For the vast majority of users, the default
preset specifies the most appropriate set-
tings. However, you might set a different
default if you aren’t using the dominant
video standard for your region (see the side-
bar “NTSC or PAL”). And although most
folks shoot video in the standard format
(4:3 aspect ratio), some cameras shoot in
a widescreen format (16:9 aspect ratio). In
these instances, go to the Setup dialog box
to change the default preset.
You can also create your own setting presets,
but because Premiere Elements is designed
to work with DV projects, your choices are
limited. Except for the video standard (NTSC
or PAL) and the image aspect ratio (standard
4:3, or widescreen 16:9), you aren’t permitted
to set the fundamental characteristics of the
video and audio—which could deviate from
the DV standard.
Even so, you might want to create a preset
that varies more superficial settings—such
as the way video and audio frame rates are
displayed, the title and action safe zones, or
the initial number of video and audio tracks
in the project’s timeline. However, because
you can change these options at any time,
this book covers those options in the appro-
priate sections in later chapters.
Starting a Project
Specifying Project Settings
Audio Sample Rates
Analog signals are described by a contin-
uous fluctuation of voltage. An analog
signal is converted to a digital signal by
being measured periodically, or sampled.
If you think of the original audio as a
curve, the digital audio would look like
a connect-the-dots version of that curve.
The more dots (samples) you have, the
more accurately you can reproduce the
original curve. Therefore, an audio sample
rate describes the number of times audio
is sampled in a given period of time in
order to re-create the original sound.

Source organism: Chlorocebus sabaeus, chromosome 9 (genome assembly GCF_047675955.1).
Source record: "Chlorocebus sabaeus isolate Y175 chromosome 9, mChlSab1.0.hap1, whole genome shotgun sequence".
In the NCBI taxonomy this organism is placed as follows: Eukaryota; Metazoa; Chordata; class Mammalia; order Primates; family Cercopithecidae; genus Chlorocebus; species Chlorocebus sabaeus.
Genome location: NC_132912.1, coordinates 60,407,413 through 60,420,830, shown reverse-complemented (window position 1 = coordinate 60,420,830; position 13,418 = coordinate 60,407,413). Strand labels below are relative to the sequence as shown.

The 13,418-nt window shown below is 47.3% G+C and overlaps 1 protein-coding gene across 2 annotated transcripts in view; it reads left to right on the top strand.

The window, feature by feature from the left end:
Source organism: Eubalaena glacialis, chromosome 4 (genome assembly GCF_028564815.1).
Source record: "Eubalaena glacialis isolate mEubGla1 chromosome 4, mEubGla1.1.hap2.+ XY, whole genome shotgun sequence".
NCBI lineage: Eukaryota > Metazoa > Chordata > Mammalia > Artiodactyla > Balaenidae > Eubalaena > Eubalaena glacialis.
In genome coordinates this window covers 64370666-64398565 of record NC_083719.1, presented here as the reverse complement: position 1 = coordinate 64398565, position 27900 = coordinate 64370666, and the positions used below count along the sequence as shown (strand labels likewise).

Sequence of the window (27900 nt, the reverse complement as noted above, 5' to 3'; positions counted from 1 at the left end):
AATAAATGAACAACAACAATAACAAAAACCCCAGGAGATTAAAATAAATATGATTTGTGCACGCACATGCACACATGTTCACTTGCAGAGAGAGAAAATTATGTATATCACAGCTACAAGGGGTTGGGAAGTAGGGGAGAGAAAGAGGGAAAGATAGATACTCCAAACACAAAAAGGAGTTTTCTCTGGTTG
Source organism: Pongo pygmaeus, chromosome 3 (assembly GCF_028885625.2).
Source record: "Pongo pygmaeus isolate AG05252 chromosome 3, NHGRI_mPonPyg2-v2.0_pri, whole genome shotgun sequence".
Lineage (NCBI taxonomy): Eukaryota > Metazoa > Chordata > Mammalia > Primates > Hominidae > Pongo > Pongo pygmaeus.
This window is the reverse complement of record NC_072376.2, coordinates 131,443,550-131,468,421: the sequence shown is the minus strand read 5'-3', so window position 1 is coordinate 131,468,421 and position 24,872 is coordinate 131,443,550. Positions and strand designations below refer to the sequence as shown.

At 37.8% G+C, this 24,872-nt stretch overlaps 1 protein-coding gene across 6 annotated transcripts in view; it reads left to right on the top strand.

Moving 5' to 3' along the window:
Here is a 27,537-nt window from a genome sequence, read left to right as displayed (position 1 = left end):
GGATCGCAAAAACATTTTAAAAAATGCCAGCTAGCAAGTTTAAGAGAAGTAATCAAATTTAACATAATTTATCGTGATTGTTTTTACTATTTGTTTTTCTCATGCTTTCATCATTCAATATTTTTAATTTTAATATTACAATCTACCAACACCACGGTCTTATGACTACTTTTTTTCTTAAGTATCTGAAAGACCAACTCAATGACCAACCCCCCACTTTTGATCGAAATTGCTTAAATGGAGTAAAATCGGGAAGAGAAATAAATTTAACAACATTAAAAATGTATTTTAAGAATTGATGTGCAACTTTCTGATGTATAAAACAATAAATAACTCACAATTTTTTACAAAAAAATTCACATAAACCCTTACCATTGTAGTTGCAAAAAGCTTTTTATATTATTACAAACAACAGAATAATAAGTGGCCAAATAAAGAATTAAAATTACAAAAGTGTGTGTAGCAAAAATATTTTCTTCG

Audio sample rates are expressed in hertz
(Hz), a measure of frequency equal to one
cycle per second. It’s often more conven-
ient to express frequency in kilohertz
(kHz), or 1,000 cycles per second.
DV cameras record audio at 32 kHz or
48 kHz or give you a choice between the
two audio sample rates. Even if your foot-
age was recorded at 32 kHz, Premiere
Elements upsamples (converts it to a
higher sample rate) and processes it at
48 kHz. You can create your own project
preset, but you still aren’t permitted to
change a project’s audio sample rate.
Don’t worry—your audio is compatible,
and the processing shouldn’t cause qual-
ity or playback problems.
To save a preset as the default:
In the welcome screen, click Setup
The Setup dialog box opens.
Select the preset you want to save as
Click the Save as Default button
The settings specified by the selected
preset are applied to all new projects.
You can also access an open project’s
settings by choosing Project > Project
Settings > General. Doing so won’t allow
you to change the fundamental aspects
of the project, such as how it processes
video and audio. However, it does let
you change how video and audio are
Premiere Elements captures and processes
video in the DV format in order to take
advantage of the quality, efficiency, and
simplified workflow DV offers. When
you output your edited project, however,
Premiere Elements can export to a DV
tape or recompress the footage to another
format—most notably, a format compati-
ble for burning to a DVD.
Figure 2.24 Select the preset you want, and click the
Save as Default button.
Figure 2.23 To specify the default project preset, click
the Setup button in the welcome screen.
Specifying Project Settings